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Hacking catastrophes: Toronto to host first-ever disaster hackathon

First responders will play partners in technology-based approach to fighting off natural disasters.

Flooded beaches are shown as the Toronto Islands are threatened by rising water levels in Toronto on Friday, May 19, 2017.

THE CANADIAN PRESS/Nathan Denette

Flooded beaches are shown as the Toronto Islands are threatened by rising water levels in Toronto on Friday, May 19, 2017.

Following a summer of unprecedented natural disasters, Toronto's tech industry wants to study how cities can become better prepared.

Next month, the city will host its first three day hackathon exclusively dedicated to natural disasters. The goal is to find tech solutions that can help cities look ahead and prepare better for the next Harvey or Irma.

Participating teams, which will include first responders, designers, emergency preparedness experts, lawyers and insurance professionals,will comb through extensive data sets and case studies as they brainstorm ideas to be presented to a panel of judges. 

At the end of the exercise, three winning teams will receive a $7,000 prize each.

The timing couldn't be more appropriate given the damage natural disasters have caused this summer, from flooding in Toronto to catastrophic hurricanes south of the border, said Bilal Khan, CEO of OneEleven. The innovation hub has partnered with insurance company Aviva Canada to put together the hackathon.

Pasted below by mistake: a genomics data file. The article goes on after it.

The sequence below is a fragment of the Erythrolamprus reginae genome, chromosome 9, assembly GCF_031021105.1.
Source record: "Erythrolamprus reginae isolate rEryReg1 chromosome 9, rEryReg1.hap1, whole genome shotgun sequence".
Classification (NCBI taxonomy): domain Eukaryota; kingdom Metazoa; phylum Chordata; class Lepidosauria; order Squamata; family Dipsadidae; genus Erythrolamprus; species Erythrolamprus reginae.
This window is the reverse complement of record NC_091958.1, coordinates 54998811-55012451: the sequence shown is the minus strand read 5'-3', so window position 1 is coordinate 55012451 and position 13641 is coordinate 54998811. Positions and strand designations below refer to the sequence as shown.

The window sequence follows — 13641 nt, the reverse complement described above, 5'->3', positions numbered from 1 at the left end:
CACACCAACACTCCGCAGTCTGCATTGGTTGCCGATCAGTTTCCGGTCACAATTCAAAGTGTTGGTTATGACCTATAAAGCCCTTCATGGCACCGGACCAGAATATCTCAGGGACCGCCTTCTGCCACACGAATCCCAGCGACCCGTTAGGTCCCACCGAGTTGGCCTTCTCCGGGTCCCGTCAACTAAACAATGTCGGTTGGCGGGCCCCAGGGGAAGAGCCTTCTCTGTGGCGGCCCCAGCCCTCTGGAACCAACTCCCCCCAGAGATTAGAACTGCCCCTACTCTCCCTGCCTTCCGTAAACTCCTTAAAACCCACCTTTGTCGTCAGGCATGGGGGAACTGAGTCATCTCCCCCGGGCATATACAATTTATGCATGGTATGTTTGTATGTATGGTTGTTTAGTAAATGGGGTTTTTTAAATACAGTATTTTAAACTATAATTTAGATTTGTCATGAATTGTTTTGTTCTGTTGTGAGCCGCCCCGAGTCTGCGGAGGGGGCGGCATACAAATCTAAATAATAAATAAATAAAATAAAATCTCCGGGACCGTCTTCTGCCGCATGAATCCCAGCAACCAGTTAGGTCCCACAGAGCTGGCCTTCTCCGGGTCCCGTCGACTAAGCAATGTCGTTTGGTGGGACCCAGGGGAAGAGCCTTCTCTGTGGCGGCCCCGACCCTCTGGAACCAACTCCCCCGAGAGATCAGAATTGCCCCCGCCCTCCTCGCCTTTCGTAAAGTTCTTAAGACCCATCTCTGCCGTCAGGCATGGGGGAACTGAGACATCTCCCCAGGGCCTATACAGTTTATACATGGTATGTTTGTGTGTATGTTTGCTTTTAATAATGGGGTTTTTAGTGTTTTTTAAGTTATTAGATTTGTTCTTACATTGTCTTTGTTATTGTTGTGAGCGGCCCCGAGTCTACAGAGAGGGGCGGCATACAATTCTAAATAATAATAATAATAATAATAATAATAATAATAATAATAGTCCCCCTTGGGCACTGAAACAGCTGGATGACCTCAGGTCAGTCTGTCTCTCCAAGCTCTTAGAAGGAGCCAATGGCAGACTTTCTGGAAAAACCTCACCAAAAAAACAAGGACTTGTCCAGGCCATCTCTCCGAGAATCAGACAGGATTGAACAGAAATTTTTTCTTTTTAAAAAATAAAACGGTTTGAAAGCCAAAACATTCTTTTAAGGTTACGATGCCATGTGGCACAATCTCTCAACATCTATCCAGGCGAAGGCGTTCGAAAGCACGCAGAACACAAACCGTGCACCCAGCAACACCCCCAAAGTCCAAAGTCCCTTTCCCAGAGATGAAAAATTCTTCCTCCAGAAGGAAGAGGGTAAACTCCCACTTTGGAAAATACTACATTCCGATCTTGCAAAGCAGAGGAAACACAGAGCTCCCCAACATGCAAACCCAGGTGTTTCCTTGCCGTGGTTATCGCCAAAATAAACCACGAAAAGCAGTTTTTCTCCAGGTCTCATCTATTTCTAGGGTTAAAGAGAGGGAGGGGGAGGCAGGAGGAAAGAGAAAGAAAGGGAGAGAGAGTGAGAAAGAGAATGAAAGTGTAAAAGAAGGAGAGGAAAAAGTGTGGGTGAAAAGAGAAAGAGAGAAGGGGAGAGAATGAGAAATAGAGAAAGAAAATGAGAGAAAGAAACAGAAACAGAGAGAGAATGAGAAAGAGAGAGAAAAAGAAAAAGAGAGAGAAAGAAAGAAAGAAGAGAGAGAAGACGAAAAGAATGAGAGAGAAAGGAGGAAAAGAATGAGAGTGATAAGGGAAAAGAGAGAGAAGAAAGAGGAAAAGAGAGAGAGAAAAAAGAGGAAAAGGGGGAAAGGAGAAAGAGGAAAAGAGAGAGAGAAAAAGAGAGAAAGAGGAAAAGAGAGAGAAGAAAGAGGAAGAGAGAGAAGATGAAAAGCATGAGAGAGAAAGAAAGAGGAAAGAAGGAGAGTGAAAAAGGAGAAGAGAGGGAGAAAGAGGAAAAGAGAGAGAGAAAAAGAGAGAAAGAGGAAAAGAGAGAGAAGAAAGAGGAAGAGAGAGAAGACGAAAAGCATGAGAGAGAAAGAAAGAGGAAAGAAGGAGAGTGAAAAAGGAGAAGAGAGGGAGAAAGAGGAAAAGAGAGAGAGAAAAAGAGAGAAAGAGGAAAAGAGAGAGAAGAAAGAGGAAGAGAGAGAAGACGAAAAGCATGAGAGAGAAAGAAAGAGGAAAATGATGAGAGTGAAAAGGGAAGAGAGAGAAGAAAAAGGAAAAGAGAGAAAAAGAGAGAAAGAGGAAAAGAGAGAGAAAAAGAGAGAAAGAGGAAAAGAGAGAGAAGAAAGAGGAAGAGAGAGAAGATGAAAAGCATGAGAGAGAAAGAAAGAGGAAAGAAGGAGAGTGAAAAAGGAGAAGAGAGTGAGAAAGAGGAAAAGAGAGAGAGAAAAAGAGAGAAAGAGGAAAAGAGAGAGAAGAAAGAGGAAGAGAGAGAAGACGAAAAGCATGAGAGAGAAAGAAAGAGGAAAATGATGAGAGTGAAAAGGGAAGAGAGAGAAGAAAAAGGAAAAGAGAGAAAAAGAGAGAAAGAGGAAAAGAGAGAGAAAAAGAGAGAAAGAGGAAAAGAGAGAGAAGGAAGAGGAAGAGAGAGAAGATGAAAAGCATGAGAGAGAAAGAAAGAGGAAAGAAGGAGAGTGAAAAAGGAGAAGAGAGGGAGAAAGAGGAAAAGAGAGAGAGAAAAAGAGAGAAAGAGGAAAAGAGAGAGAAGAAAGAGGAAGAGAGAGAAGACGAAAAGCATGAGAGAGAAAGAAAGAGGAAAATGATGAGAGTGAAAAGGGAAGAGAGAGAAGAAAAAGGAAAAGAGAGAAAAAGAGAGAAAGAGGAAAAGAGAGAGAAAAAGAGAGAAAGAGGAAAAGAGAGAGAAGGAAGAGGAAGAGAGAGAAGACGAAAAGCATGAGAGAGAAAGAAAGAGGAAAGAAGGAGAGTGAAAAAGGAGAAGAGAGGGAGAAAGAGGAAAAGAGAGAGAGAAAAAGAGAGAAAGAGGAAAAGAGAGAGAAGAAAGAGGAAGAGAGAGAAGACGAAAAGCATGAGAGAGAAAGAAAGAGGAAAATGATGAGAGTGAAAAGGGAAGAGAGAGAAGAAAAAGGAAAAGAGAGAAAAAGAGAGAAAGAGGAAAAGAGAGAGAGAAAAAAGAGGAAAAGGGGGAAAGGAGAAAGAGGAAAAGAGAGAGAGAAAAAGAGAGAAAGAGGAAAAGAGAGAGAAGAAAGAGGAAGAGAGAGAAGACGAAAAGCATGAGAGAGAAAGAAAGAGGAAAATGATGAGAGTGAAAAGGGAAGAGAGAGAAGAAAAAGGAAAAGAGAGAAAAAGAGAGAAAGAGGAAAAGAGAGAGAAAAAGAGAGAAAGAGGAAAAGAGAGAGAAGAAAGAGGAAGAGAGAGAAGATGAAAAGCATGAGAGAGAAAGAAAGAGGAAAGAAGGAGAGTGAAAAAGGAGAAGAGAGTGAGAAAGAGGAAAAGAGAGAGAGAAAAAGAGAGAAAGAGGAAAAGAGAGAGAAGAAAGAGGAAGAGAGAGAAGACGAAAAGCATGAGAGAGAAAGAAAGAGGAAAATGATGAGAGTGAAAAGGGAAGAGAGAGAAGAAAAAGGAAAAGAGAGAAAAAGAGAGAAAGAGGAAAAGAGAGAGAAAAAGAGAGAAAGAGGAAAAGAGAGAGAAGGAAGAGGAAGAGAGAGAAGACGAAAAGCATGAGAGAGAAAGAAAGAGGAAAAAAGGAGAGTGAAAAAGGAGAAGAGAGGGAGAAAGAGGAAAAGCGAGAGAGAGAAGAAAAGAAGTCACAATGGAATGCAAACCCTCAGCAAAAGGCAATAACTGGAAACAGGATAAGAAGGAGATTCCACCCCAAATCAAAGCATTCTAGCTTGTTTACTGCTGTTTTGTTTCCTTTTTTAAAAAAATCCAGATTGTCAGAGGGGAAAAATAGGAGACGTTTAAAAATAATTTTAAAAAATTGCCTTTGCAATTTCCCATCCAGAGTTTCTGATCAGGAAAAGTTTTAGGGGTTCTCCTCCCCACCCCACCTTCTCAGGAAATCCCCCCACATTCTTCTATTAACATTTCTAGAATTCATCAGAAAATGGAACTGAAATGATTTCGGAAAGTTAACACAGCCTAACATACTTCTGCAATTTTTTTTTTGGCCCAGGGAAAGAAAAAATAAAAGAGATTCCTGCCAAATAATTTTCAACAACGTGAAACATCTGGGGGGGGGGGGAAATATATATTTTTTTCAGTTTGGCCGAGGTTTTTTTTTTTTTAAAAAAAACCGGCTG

"With the introduction of new technology platforms and social media, information can travel at rapid speed," Khan said. "I'm not sure that we've fully integrated some of these new tools into processes and systems in the disaster relief efforts."

Khan added Toronto was lucky as summer flooding only caused smaller incoveniences — such as the closure of a few parks and the island.

Nevertheless, it would have been better if there had been a way of predicting what was coming, he noted,

The hackathon could bring that opportunity of looking at these kinds of problems from differet angles, he said.

"No one has the answers but it's all about being proactive and thinking ahead," he said. "We need to be better prepared."

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